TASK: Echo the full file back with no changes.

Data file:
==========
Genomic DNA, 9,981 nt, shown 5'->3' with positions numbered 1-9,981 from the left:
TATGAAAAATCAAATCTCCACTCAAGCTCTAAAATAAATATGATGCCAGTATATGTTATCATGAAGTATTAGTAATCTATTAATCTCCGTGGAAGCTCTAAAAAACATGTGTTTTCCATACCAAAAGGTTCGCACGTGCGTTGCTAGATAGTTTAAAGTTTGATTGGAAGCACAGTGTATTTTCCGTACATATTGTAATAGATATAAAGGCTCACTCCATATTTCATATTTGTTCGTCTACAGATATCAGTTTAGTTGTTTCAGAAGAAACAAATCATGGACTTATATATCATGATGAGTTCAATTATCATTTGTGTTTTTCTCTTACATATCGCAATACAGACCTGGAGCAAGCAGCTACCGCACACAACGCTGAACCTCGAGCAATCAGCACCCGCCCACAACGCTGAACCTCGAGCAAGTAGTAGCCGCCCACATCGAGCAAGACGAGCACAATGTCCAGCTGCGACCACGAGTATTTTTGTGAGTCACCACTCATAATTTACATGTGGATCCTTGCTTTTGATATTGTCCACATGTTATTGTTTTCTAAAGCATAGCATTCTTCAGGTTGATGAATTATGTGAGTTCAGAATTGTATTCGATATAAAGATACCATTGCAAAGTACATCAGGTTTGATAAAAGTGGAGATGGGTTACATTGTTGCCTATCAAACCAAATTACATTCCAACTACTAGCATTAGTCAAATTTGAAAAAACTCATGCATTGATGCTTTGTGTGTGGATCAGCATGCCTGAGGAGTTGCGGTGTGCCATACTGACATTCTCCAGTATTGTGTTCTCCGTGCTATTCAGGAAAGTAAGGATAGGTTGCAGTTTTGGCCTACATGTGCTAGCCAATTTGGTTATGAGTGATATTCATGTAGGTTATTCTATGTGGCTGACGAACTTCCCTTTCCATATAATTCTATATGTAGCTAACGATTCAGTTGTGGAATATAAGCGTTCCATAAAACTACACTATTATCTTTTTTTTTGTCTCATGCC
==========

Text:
Genomic DNA, 9,981 nt, shown 5'->3' with positions numbered 1-9,981 from the left:
TATGAAAAATCAAATCTCCACTCAAGCTCTAAAATAAATATGATGCCAGTATATGTTATCATGAAGTATTAGTAATCTATTAATCTCCGTGGAAGCTCTAAAAAACATGTGTTTTCCATACCAAAAGGTTCGCACGTGCGTTGCTAGATAGTTTAAAGTTTGATTGGAAGCACAGTGTATTTTCCGTACATATTGTAATAGATATAAAGGCTCACTCCATATTTCATATTTGTTCGTCTACAGATATCAGTTTAGTTGTTTCAGAAGAAACAAATCATGGACTTATATATCATGATGAGTTCAATTATCATTTGTGTTTTTCTCTTACATATCGCAATACAGACCTGGAGCAAGCAGCTACCGCACACAACGCTGAACCTCGAGCAATCAGCACCCGCCCACAACGCTGAACCTCGAGCAAGTAGTAGCCGCCCACATCGAGCAAGACGAGCACAATGTCCAGCTGCGACCACGAGTATTTTTGTGAGTCACCACTCATAATTTACATGTGGATCCTTGCTTTTGATATTGTCCACATGTTATTGTTTTCTAAAGCATAGCATTCTTCAGGTTGATGAATTATGTGAGTTCAGAATTGTATTCGATATAAAGATACCATTGCAAAGTACATCAGGTTTGATAAAAGTGGAGATGGGTTACATTGTTGCCTATCAAACCAAATTACATTCCAACTACTAGCATTAGTCAAATTTGAAAAAACTCATGCATTGATGCTTTGTGTGTGGATCAGCATGCCTGAGGAGTTGCGGTGTGCCATACTGACATTCTCCAGTATTGTGTTCTCCGTGCTATTCAGGAAAGTAAGGATAGGTTGCAGTTTTGGCCTACATGTGCTAGCCAATTTGGTTATGAGTGATATTCATGTAGGTTATTCTATGTGGCTGACGAACTTCCCTTTCCATATAATTCTATATGTAGCTAACGATTCAGTTGTGGAATATAAGCGTTCCATAAAACTACACTATTATCTTTTTTTTTGTCTCATGCC